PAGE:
Clarification: Plugable sent us a statement after this story had been published. Technically, the UD-6950PDZ is not an official Thunderbolt dock. According to Plugable, the UD-6950PDZ is “is fully Thunderbolt compatible; it just doesn’t fully meet the Thunderbolt protocol set by Intel (the Thunderbolt trademark holder), which is why we can’t classify it as a Thunderbolt dock.” The original story follows below.
Plugable leads our list of the best Thunderbolt docks for your laptop precisely because the company focuses on the most important element: the display connectivity, with two 4K displays. But at CES, the company has upped its game: now there’s three!
The $219 Plugable UD-6950PDZ includes support for three 4K monitors, not just two. And in the spirit of Plugable docks, the company doesn’t make you choose between DisplayPort and HDMI connections: the UD-6950PDZ includes three of both.
The dock works with a standard USB-C connector on your laptop, but you’ll need an available Thunderbolt port (with Thunderbolt 4 preferred) to enable the full benefits. Unfortunately, the dock’s specifications hide a few gotchas, and answer the question of whether a Thunderbolt dock can accommodate three 4K displays. The answer? Yes, sort of.
Specifically, the UD-6950PDZ includes a pair of DisplayPort 1.2/HDMI 2.0 ports on the rear, which can output 3840×2160 video at 60Hz—the 4K60 output that’s expected of Thunderbolt docks. But the third port is HDMI 1.4/DisplayPort 2.0, and is limited to 3840×2160 resolution at 30Hz, instead. To be fair, 30Hz is acceptable for a secondary display used for static content like email or messaging apps, but staring at a 30Hz display for a prolonged period can strain your eyes.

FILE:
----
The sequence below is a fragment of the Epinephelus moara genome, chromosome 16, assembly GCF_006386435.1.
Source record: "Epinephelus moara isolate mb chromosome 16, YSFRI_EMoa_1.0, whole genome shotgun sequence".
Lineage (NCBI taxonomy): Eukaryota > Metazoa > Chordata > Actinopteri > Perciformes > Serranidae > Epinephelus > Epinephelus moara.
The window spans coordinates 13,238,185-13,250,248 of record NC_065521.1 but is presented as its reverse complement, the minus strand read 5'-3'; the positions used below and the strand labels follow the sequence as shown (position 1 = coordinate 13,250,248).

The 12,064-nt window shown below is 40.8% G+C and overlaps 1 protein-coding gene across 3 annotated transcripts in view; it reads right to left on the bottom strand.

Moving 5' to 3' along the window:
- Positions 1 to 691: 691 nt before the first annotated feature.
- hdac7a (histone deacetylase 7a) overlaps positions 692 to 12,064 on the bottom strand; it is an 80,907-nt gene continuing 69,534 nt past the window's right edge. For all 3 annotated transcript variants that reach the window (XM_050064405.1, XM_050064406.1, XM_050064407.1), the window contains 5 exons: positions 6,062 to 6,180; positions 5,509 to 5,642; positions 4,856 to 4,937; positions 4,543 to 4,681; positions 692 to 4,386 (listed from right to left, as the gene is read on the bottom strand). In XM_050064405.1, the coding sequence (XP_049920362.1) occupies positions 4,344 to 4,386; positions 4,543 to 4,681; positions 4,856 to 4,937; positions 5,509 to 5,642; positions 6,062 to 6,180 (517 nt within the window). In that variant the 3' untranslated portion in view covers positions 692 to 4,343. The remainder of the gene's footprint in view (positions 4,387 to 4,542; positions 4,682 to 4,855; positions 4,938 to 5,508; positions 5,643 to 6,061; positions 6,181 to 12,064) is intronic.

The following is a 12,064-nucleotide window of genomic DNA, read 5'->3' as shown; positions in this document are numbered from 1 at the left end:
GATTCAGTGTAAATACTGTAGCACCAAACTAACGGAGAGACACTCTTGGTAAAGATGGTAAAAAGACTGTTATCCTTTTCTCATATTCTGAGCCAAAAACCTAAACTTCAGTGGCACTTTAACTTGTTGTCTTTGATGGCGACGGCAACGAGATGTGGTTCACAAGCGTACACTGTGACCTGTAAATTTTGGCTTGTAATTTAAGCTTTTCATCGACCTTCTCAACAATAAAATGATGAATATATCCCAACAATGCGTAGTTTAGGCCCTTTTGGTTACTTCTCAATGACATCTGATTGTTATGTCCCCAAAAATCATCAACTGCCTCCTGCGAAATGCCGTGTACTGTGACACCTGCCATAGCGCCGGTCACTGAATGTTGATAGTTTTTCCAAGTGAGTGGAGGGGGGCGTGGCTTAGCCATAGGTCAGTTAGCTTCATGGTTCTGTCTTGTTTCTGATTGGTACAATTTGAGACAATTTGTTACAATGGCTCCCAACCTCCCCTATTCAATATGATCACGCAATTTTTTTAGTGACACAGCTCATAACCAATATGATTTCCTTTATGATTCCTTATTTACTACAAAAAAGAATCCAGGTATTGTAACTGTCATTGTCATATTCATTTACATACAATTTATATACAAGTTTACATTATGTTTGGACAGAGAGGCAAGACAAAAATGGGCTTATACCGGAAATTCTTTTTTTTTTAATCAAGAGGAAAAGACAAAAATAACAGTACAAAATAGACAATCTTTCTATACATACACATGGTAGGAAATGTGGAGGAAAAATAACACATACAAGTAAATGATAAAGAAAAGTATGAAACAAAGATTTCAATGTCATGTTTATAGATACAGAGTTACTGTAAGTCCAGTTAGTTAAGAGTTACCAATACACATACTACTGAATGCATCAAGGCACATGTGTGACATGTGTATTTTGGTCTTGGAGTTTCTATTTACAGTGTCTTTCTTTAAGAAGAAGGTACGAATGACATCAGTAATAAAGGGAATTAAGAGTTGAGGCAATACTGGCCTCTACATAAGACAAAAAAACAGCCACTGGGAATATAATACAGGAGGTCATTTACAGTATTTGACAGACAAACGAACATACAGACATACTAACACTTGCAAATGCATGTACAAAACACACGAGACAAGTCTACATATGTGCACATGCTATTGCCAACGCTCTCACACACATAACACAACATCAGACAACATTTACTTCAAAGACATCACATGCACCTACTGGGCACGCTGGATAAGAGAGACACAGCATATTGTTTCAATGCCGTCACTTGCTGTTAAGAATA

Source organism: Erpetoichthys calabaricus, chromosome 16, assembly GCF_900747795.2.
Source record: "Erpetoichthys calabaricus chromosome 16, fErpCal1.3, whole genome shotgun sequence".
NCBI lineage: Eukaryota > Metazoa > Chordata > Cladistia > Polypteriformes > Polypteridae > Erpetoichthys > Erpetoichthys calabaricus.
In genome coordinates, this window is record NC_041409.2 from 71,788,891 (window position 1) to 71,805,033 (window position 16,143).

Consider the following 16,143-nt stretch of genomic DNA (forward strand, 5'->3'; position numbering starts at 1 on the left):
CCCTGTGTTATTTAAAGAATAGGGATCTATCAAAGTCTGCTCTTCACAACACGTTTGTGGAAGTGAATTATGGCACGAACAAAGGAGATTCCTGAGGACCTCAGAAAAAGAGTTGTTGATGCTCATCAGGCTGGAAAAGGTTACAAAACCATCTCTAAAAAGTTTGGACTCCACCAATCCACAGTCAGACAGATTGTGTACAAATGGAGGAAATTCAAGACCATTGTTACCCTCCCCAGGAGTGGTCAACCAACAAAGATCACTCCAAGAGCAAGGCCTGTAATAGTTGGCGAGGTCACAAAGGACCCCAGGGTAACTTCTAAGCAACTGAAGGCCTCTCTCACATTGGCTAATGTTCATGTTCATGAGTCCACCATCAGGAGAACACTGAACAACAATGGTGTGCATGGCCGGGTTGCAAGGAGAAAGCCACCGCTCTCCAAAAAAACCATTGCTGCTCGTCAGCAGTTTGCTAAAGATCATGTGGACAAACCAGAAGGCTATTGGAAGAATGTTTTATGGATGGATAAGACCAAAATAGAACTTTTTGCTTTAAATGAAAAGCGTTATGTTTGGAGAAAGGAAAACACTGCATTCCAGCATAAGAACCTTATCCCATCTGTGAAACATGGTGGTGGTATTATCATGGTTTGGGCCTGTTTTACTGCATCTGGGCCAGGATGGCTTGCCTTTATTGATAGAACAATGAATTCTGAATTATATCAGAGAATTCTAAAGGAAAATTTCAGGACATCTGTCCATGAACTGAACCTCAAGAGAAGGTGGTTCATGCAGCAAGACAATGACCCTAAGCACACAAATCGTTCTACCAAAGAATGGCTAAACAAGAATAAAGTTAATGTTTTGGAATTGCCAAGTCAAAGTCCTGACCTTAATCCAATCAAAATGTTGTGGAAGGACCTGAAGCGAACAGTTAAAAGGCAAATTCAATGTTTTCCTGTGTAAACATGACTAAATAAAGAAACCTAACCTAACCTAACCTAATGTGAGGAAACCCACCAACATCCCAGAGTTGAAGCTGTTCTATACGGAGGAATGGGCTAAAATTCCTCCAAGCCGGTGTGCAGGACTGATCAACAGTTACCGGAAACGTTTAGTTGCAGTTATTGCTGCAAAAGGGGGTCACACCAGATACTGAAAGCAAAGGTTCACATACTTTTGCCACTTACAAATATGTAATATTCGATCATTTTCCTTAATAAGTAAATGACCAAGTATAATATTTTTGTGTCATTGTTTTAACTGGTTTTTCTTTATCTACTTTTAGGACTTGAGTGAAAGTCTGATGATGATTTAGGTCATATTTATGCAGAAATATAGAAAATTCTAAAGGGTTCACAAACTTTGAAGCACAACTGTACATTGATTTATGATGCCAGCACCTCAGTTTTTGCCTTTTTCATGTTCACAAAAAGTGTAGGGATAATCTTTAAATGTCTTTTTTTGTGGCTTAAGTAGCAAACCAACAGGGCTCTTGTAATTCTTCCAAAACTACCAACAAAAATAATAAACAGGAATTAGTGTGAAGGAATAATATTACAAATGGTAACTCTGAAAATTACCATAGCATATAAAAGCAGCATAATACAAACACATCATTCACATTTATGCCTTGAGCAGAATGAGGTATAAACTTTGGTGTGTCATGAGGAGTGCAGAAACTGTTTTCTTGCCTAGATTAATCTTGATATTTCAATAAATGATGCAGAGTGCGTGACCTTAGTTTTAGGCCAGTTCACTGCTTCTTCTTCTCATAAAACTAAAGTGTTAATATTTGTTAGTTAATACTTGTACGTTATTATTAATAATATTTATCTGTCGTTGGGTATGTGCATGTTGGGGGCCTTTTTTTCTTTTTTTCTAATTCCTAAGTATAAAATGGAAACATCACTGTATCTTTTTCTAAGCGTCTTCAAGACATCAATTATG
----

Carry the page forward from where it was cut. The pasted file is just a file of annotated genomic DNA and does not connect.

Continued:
But there’s another gotcha, too. Neither of the 60Hz DisplayPort/HDMI ports supports HDCP, which enables protected content (a Blu-ray disc, or Netflix, or Amazon Prime) to actually display on the screen. HDCP is listed as “host dependent” on the 30Hz port, instead. Simply put, you’re trading off a third display for limits on its frame rate and an overall restriction on HDCP playback. (To be fair, you’ll almost certainly be able to play back protected content on the laptop itself.)
Otherwise, though, there’s a lot to like with the UDZ-6950PDZ. The Thunderbolt connection back to the host can support 60W of power, covering a wide range of mainstream and thin-and-light devices. The dock also supports six USB-A ports (all at 5Gbps, with two to the front and four on the rear). If there’s any other weakness, it’s that there’s no USB-C output of any kind, so you won’t be able to add a USB-C dongle if you suddenly need an SD card slot, for example.
Plugable will ship the dock later this quarter, Plugable said.